Charlotte Forten was a fourth generation free woman of color, rather privileged, living in the Northeast before the Civil War. Here is her diary entries describing her life as a young Black woman of some status.
“From her adolescence into her late twenties she kept a keenly observed, beautifully written journal, in which she recorded the contradictions of a life lived between extremes: Forten received the best education available to a girl of her race and class and met and corresponded with many of her era’s most important freethinking activists and artists, including the poet John Greenlleaf Whittier and the famous abolitionist orator Wendell Phillips, both of whom were white. But Forten also experienced the pain and loneliness of living as a free black woman moving alongside, if not exactly within, the American upper crust. Most of the white girls with whom she associated as a student avoided her outside the classroom She had few intimate companions of her own age or race. At age seventeen she wrote that racism produced in her a “constant, galling sense of cruel injustice and wrong. I cannot help feeling it very often, it intrudes upon my happiest moments, and spreads a dark, deep gloom over everything. She found it incredible that “every colored person is not a misanthrope. Surely we have everything to makes us hate mankind.”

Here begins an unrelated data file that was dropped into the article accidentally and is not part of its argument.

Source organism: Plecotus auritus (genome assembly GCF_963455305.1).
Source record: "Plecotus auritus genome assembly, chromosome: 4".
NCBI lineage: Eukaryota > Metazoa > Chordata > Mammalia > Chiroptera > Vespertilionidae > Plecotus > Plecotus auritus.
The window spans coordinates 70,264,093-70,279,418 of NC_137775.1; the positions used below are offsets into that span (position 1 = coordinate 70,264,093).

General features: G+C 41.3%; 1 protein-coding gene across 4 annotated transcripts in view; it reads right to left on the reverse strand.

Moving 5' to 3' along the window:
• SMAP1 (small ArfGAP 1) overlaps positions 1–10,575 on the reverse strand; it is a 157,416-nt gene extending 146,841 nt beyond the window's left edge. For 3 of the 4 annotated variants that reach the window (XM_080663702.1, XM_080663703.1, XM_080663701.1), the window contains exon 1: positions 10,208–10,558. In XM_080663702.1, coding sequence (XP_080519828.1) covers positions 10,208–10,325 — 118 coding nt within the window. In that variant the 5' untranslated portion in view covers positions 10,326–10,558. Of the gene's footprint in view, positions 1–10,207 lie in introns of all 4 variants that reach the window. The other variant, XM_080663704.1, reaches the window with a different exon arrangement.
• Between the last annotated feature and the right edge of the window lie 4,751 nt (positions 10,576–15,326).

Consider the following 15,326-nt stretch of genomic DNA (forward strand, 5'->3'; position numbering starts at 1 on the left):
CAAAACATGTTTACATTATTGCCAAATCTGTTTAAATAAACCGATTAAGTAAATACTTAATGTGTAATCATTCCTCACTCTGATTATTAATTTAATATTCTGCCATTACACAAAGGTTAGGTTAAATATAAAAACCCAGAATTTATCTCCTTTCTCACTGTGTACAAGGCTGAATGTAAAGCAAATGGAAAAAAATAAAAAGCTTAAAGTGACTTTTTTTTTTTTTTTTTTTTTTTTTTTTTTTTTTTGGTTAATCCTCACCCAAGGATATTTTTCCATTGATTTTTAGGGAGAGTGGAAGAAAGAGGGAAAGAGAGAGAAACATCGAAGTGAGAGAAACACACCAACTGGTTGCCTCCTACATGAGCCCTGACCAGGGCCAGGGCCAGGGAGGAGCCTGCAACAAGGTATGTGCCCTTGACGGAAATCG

Fast forward a hundred years, a hundred and fifty years, a hundred seventy-five years, and you can read the same words from the pens or lips of African-Americans all over this country.
This quote was taken from The Teacher Wars by Dana Goldstein.